Afghan President Ashraf Ghani, in a speech before the United Nations General Assembly, praised U.S. President Donald Trump’s strategy to end the 16-year-old war in his country, saying it conveys a message to the Taliban terrorists that they will lose militarily.
“The strategy consolidates all instruments of American power, conveying a message that the Taliban and their backers cannot win militarily,” declared the Afghan leader, according to his prepared remarks. “Only through political settlement can we achieve enduring peace and I call upon all ranks of Taliban to engage in intra-Afghan dialogue.”
American Gen. John Nicholson, the top commander of American and NATO troops in Afghanistan, has said that Trump’s Afghan war strategy is “determined” to pressure the Taliban and their allies into a political settlement with Kabul by making the jihadists realize that a military victory is out of their reach.
Gen. Nicholson urged the Taliban to “stop fighting against your countrymen. Stop killing innocent civilians. Stop bringing hardship and misery to the Afghan people. Lay down your arms and join Afghan society. Help build a better future for this country and your own children.”
The Taliban has long refused to participate in peace negotiations, arguing that it is winning the war.
The terrorist group controls or contests about 40 percent of Afghanistan, according to the most recent quarterly report to American lawmakers by the U.S. Special Inspector General for Afghanistan Reconstruction (SIGAR), a watchdog agency.
Ghani noted that conditions on the ground, not arbitrary timelines like the ones imposed by the previous U.S. administration, would drive the American military effort in Afghanistan under the Trump presidency, providing the certainty of United States support for Afghanistan that the people of his country had been seeking for “years.”
President Ghani said:
With President Trump’s recent announcement of his strategy to counter terror and stabilize South Asia, Afghanistan’s enduring partnership with the United States and the international community has been renewed and redirected.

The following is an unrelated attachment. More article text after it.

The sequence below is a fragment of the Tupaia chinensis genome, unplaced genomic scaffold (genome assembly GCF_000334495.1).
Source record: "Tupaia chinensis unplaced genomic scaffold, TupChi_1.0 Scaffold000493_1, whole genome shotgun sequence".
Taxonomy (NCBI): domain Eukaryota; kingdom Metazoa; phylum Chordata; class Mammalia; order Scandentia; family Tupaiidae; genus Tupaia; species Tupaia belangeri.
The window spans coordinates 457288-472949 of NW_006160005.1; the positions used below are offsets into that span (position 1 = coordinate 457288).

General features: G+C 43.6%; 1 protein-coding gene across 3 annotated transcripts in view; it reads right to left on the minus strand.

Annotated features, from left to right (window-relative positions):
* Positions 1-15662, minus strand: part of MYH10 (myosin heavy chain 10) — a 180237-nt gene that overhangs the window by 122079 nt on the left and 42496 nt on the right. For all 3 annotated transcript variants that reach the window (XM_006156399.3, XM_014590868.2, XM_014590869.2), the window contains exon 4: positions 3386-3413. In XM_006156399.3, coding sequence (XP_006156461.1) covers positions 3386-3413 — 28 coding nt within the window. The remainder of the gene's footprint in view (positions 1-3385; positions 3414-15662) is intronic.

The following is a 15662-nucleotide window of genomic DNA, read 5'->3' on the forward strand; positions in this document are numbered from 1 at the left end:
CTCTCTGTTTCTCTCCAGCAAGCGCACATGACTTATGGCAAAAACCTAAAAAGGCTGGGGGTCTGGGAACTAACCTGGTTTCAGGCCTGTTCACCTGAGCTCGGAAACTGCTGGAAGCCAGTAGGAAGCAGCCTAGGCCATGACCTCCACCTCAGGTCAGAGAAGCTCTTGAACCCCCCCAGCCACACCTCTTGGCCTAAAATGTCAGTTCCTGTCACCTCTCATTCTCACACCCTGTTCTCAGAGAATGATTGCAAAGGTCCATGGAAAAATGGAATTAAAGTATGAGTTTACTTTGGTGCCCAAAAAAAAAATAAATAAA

We welcome this strategy, which has now set us on a pathway to certainty. The Afghan people have looked to the United States for this type of resolve for years. We pay tribute to all the men and women of allied nations who have served with us, particularly those who paid the ultimate sacrifice.
The United States has made a significant commitment of blood and treasure to the ongoing conflict in Afghanistan since it began in October 2001.
Specifically, the U.S. has spent $714 billion on the war, including an estimated $120 billion on reconstruction efforts alone, SIGAR has reported.
The U.S. military has also suffered a significant number of casualties, primarily at the hands of the Taliban.
So far, terrorists in Afghanistan have killed at least 2,258 American service members and injured another 20,276, reports the Pentagon.
“A strong and enduring commitment from our international partners alone will not ensure our collective success in Afghanistan the roots of success are indeed within us, as Afghans,” conceded Ghani.
Despite the American investments since October 2001, the Afghanistan region is home to “over 20 international terrorist organizations,” a number that the U.S. military has described as the “highest concentration” of jihadist groups in the world
“The future of Afghanistan matters because we are on the frontlines of the global effort to eradicate the threat of terrorism,” Ghani told world leaders. “Our brave soldiers are fighting and dying for this cause, and the sovereignty of the Afghan nation, every day.”
“Though we may be on the frontlines, the threat knows no boundaries,” he also said, later adding, “President Trumps’ new strategy includes the disruption and denial of sanctuary to terrorists whose motives know no boundaries.”
Afghan civilians and security forces bore the brunt of the terrorist attacks in Afghanistan, suffering a historic number of casualties.
While the Taliban is the most prominent jihadist group in Afghanistan, its allies al-Qaeda and the Haqqani Network, as well as their alleged rival the Islamic State (ISIS/ISIL), also operate in the war-ravaged nation.
Echoing Afghan officials, the Pentagon has long reported that neighboring Pakistan provides sanctuary to those groups.
“I call upon Pakistan to engage with us on a comprehensive state-to-state dialogue on peace, security and regional cooperation leading to prosperity,” proclaimed Ghani.